December 21, 2021
In the 18 years since Jayson Blair was caught plagiarizing and fabricating his way through stories he wrote for The New York Times; public awareness of journalistic missteps has increased and the need for journalists to consistently adhere to high ethical standards has become even more critical.
Blair, 45, reflected on his past wrongdoings during a live video conference Dec. 17, sponsored by the Society of Professional Journalists’ New England chapter. He stunned Zoom participants with a comment early in the discussion.
“If I had to go back through it all over again, to learn the lessons that I did, I would do it,” Blair told SPJ Foundation President Irwin Gratz, who moderated the forum. “It’s a very hard thing to say because it was a very difficult experience and difficult process, but I do think it was a humbling process, and it gave me an opportunity to see a lot of my own weaknesses and failings.”
After being questioned about the comment, Blair attempted to clarify, insisting he didn’t mean he would repeat “the actions,” a reference to his plagiarism and fabrications.
Since the actions, the credibility of the press has been battered from several angles, including other high-profile ethical lapses, such as conflicts of interest by former CNN host Chris Cuomo, an explosion of online disinformation that many conflate with journalism and four years of relentless attacks by former President Donald Trump, who labeled the press the “enemy of the American people.”
Gallup has tracked a dramatic drop in public trust in the news media since the mid-1970s when it was around 70%. This year’s poll found trust at about half that — 36%.
Blair, still a voracious consumer of news and a fan of work by The Times, said he’s concerned that digital journalism is compromising ethics.
“So much of what is called journalism is not reality-based. It’s based on peoples’ opinions and perspectives,” he said. “With the expectations of speed over quality … I worry about accuracy and picking the right stories.”
The 2003 scandal at The Times, now studied in journalism ethics classes, was a microcosm of the sentiment of distrust in the media today. And in the digital age, it is getting harder to stop the flow of misinformation, multimedia journalist and educator Macarena Hernandez said.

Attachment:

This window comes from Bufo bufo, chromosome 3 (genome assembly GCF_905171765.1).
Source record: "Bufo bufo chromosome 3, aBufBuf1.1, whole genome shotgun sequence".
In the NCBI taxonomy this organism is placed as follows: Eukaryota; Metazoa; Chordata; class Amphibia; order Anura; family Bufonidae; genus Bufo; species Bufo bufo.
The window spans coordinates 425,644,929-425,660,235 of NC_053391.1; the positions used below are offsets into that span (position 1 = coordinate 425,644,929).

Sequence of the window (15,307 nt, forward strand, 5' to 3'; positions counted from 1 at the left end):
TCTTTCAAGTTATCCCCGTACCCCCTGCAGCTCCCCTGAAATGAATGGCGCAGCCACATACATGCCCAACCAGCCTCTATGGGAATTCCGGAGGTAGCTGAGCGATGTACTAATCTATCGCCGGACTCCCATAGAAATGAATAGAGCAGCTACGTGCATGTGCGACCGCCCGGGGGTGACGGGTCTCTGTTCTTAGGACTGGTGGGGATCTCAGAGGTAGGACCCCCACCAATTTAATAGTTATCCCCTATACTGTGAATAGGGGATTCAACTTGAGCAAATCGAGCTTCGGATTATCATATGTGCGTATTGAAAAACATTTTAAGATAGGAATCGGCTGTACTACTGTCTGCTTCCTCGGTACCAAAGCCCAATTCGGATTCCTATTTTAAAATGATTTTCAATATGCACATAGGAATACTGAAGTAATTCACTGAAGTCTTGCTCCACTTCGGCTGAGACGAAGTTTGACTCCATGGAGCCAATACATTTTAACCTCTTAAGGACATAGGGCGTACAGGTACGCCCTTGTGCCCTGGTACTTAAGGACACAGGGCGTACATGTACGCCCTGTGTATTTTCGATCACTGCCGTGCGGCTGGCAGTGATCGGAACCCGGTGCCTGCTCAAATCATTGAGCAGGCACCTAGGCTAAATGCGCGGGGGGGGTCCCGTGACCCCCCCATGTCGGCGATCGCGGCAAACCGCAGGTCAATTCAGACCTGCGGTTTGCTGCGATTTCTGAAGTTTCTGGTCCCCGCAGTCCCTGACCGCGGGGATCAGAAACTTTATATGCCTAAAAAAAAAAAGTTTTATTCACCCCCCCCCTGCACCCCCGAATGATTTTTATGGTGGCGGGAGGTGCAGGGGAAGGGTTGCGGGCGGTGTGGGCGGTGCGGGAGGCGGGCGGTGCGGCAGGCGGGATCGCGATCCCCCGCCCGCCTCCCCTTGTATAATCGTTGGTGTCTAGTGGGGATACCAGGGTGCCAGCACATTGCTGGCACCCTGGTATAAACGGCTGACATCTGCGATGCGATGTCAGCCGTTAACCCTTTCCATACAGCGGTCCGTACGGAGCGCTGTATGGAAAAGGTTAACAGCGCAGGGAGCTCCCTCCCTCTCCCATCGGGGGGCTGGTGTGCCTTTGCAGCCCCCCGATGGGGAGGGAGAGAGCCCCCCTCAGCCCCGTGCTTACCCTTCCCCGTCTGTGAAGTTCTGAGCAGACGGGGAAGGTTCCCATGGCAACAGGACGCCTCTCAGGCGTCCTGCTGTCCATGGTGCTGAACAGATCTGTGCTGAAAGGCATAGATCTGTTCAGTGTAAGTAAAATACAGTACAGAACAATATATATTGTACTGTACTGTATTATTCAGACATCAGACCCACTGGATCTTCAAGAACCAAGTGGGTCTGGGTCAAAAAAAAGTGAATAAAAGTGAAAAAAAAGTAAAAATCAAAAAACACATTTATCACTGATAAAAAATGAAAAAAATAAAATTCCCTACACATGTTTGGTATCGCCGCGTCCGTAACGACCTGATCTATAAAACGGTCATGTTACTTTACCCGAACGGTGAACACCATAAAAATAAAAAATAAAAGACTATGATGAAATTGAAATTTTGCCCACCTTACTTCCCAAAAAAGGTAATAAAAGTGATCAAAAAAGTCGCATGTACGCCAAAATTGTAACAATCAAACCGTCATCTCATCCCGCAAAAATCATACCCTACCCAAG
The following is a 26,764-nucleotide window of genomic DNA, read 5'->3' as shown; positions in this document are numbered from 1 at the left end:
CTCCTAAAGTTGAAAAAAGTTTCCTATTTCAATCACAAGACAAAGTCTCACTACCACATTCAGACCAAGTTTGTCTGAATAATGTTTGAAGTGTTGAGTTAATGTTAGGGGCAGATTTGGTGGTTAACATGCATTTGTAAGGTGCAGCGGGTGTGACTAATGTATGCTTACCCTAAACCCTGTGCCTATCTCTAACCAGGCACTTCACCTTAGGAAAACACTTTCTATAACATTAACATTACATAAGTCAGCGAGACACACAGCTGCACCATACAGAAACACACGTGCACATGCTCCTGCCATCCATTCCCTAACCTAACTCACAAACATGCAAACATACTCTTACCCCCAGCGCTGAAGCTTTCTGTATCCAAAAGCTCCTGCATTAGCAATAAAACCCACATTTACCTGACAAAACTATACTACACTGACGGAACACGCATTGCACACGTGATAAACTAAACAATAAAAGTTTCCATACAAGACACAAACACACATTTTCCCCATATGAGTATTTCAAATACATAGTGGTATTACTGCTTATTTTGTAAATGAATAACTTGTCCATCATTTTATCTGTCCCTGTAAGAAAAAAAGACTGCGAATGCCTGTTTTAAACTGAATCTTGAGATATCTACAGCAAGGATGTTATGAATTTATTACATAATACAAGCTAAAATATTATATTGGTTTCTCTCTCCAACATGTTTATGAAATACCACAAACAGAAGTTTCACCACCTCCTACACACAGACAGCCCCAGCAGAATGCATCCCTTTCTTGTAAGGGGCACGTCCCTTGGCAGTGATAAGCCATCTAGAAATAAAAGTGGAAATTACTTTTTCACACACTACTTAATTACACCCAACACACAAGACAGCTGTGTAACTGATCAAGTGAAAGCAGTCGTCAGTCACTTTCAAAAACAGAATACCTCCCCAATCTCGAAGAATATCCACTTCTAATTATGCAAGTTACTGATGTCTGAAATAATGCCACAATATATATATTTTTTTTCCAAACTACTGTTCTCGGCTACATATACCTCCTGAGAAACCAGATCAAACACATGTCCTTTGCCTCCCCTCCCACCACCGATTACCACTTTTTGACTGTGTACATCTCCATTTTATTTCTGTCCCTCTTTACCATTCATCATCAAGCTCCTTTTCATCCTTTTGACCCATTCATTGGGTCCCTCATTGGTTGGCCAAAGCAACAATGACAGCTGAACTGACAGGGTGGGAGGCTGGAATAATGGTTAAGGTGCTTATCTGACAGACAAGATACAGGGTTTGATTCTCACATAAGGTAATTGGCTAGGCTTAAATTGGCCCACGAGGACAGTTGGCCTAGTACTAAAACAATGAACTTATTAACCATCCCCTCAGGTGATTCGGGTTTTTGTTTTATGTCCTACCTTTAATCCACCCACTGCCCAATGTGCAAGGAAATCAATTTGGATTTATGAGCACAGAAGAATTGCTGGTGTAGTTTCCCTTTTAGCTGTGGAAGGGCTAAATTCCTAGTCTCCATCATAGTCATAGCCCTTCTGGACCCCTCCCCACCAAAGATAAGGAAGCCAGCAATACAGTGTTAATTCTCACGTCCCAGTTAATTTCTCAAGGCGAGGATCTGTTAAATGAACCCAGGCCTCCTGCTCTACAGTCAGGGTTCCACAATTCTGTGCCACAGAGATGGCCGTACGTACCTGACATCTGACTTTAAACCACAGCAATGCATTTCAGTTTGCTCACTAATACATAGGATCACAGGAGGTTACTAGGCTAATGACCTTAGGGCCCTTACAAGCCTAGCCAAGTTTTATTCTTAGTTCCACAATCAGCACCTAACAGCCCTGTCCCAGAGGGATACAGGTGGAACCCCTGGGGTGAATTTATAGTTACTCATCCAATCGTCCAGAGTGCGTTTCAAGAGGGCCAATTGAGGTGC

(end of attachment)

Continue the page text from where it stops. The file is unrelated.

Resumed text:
Hernandez, a former columnist at The Dallas Morning News and journalism professor at Baylor University, was a member of the same 1998 New York Times intern class as Blair. Blair plagiarized text from her 2003 San Antonio Express-News story about military families, which led to the unraveling of his journalism career. Hernandez wrote about Blair’s theft of her words a month later in a Los Angeles Times essay.
“Now, anyone can make up information from their living room and disseminate it across the world. There’s no editorial overhead to stop it, like with Jayson Blair. There are so many people out in the world now that can yield the same kind of power,” Hernandez said.
A year before the scandal, Blair said The Times helped him go to rehab. As stress picked up and his career there continued, Blair said his pride and inability to ask for help for a second time ultimately led him to make up details in stories and copy other reporters’ work. He said he started his journalistic deceit with small violations.
“I remember the first time it happened. I was sent on a man-on-the-street assignment and freaked out since I didn’t get the quote I needed. I pulled a quote and didn’t attribute it to the Associated Press,” Blair told the Zoom audience.
He said he expected to be “dead” after arriving at work the next morning, assuming everyone would figure it out. But they didn’t.
“The seed was planted in my head. And when more stress hit, that seed was in the back of my mind,” Blair said.
The Times published a lengthy front-page story, “Times Reporter Who Resigned Leaves Long Trail of Deception,” highlighting how the scandal raised several ethical questions news organizations must face to prevent similar scandals.
News outlets across the country began reevaluating their ethical practices. Some made their codes of ethics available to the public.
“Newsrooms are inviting members of the public to give them a measure of accountability and to challenge things that members of the public don’t think fit with the publication’s ethics,” said Fred Brown, a longtime Society of Professional Journalists Ethics Committee member and former journalist.
News consumers now have access to a megaphone via Facebook, Twitter and other social media sites and use it both to call out reporters for ethics violations or to accuse them of such behavior, often without plausible evidence. With so much information available online, it is harder for Americans to discern trustworthy sources.
Blair said it’s the job of editors and upper management to guide and supervise reporters to prevent scandals like his. He said it’s easy for mistakes to slip through the cracks when there is lax supervision and inadequate communication within newsroom teams.
“The ultimate impact of what I did was damage to the credibility of a super important institution to democracy, to people’s ability to be informed and trust,” said Blair, who now works as a life and mental health coach. “I think when you do that kind of damage, you have a duty and obligation to give back. … Part of my penance is having uncomfortable conversations like this one, to talk about journalism and ways to help.”
Maysoon Khan is a journalist at The Boston Globe, where she covers breaking news and provides research for investigative reports by the Spotlight Team. Follow her on Twitter @MaysoonKhan.